Speaking for the City of London I support the Amendment and agree with everything the Mover said. The matter is of extreme urgency to the City, and it is essential that something should be done to find a means of helping the rating authority out of the intolerable position in which they find themselves. This Amendment provides the means to their advantage. It is not necessary for me to go into the details affecting the City because most of the rating authorities are suffering in the way mentioned by the hon. Member for the Abbey Division (Sir H. Webbe). Therefore, I content myself with saying that I hope the right hon. Gentleman will accept the Amendment, and so meet the urgent need of our rating authority and authorities generally.

11.44 p.m.

The Minister of Health (Mr. Elliot)

Like many other Members I am not a lawyer and therefore I find myself dealing with highly technical matters which are admittedly difficult for the layman to understand. Yet the layman has to understand them and do his best to grapple with them, and I hope the Committee will bear with me in my attempt to elucidate them. As I understand it, the quinquennial valuation which was to take place forthwith, and arrangements for which were under way, is impossible. It is administratively impossible, and if it were possible it would clearly be disadvantageous to the public weal that it should take place at this moment. Therefore, we have a postponement Bill before us.

It was on a postponement Bill that hon. Members in many parts of the House took the opportunity of saying that the situation in London was becoming very grave and indeed, in some cases, that it was intolerable, and that speedy remedy should besought. It was clear that a postponement Bill could cover only a limited field, and there were suggestions. There was that, for instance, by my hon. Friend the Member for Stretford (Mr. Etherton), that an Amendment should be moved here and now which would completely carry out the objects which he had in view, the assimilation of the law of London with the law of the Provinces. There was the suggestion brought forward by my hon. and gallant Friend the Member for South Paddington (Vice-Admiral Taylor) that a general remedy should be found for the difficulties in which many worthy people in London are placed just now. It is clear that, in this Bill at this time, that cannot be done.

The other question is, that being so, can improvement in the position be made now in this Bill? I think it is suggested that two things might be done. Restatement and clarification of the law might take place. That was one of the objects which my hon. Friend the Member for the Abbey division (Sir H. Webbe) had in mind. Secondly, it was suggested that the drop in values which took place last September should not, so to speak, be Statute-barred in any amending lists which might be prepared, and from which otherwise they would be Statute-barred. The Amendment does two of those things. I do not think it would be true to say, as my hon. Friend the Member for Stretford said, that it does nothing at all. I gathered that he did not agree with adding the Amendment to the Bill, on the ground that it did not do anything. My hon. and gallant Friend the Member for South Paddington said that he was against adding the Amendment to the Bill, because it did not do everything.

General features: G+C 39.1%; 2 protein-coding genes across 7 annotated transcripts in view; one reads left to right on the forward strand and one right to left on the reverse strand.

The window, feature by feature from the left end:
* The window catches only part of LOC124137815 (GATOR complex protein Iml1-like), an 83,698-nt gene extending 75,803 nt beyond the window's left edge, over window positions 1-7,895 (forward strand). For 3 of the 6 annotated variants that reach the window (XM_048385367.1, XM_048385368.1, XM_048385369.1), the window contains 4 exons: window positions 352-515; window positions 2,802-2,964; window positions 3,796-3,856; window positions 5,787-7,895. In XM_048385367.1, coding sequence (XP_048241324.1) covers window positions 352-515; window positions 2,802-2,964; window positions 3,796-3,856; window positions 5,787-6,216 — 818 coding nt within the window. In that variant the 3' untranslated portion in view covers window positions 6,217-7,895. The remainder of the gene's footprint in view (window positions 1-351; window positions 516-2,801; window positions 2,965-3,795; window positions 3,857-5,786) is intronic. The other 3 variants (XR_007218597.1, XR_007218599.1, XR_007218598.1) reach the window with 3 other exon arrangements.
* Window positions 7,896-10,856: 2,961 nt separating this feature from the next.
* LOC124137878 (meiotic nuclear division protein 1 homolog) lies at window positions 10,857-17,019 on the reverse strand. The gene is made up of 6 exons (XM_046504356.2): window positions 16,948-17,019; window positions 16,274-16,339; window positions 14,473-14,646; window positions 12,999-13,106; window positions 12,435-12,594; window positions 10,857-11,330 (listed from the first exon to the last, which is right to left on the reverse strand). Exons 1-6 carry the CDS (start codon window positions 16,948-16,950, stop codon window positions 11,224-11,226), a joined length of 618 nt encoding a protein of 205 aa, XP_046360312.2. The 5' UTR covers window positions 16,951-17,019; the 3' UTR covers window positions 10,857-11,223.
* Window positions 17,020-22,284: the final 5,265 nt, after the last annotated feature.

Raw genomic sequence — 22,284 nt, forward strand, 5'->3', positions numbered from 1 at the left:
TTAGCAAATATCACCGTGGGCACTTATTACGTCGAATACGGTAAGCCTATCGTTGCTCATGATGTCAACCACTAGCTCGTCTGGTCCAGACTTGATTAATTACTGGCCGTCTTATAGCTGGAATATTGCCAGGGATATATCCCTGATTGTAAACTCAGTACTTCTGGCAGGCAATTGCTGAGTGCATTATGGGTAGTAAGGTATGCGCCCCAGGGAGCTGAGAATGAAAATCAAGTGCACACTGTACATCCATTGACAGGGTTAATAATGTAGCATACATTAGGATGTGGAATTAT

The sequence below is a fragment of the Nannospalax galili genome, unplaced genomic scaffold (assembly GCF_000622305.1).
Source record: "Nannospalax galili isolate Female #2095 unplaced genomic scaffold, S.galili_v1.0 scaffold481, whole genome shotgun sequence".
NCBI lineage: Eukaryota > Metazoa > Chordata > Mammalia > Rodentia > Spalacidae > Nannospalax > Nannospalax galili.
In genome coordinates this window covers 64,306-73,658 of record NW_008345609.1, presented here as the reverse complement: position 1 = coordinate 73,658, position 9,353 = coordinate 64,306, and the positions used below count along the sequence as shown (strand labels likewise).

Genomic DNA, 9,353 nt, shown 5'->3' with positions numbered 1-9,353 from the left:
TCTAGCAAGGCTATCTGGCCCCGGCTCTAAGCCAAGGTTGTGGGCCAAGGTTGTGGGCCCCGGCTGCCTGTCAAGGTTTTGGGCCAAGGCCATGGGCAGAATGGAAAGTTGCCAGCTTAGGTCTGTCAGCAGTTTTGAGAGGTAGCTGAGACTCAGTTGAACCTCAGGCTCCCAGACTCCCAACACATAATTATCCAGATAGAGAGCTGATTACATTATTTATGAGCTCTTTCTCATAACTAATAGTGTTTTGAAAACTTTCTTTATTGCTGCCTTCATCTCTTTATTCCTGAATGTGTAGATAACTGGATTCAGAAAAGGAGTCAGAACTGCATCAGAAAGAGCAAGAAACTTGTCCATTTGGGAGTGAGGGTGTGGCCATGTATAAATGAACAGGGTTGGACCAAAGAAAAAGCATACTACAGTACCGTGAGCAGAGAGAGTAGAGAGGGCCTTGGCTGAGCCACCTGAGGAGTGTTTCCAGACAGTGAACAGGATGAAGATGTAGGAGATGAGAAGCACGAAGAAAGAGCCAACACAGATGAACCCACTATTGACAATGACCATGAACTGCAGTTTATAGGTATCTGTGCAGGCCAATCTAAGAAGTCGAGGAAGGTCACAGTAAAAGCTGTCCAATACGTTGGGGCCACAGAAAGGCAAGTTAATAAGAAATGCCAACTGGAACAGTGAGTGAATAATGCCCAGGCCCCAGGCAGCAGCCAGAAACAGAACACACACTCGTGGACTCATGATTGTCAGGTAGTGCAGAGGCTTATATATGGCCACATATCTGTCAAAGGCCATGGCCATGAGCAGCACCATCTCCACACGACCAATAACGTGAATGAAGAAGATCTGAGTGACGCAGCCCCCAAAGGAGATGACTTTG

I think it should be possible this evening, with the general consent of the Committee, to make an improvement in the existing position by means of what all will agree is a clarification of the law, and a further improvement in order that the drop in values which took place last September might not be Statute-barred in future amending lists. Again I, and the whole Committee, are in a difficulty. It was suggested by the hon. Member for South Croydon (Sir H. Williams) that it would be better to hold over the Amendment to-night and to have an Amendment made on the Report stage; but that, as he knows, is a thing that we cannot do. Therefore, it is now or never. Again, the suggestion was made that some alteration might be made in another place, but again that is impossible; we could not do that.

We have here a long Amendment, admittedly technical. I very much hope that we shall give general assent to the adding of this Amendment to the Bill. I fully agree that we are here under difficult conditions. As I say, we are not lawyers, but we have here the highest legal advice in this House. Still, I am a layman and the right hon. Gentleman opposite is also a layman in these matters. We are here discussing questions which may have great further repercussions, which we cannot foresee. As I am advised I think that with certain Amendments which I should wish to move we could in fact secure a sensible improvement in the position by adding this Amendment to this Bill this evening. There are two Amendments which I would wish to move, but I feel a great responsibility here not merely as the Minister of Health but as heir to the Presidents of the Local Government Board. If it is suggested in any part of the Committee that the local authorities have not been fully consulted and if the suggestion is made that local authorities should have further time to consider those changes, I should not wish to force the Committee suddenly into a decision which the Committee as a whole is not yet ready to accept. That seems to me to be a fair offer. I do not say that it will be possible—for I do not think it would be possible—to go further in this Bill than the Amendment which has been so persuasively argued by my hon. Friend the Member for the Abbey Division (Sir H. Webbe), but I do think it would be the greatest pity to allow to slip by an opportunity for what I consider is a sensible improvement in the present state of affairs, namely, the clarification of the existing law and a certain enlargement of the provision so as to go back at least to the commencement of the emergency.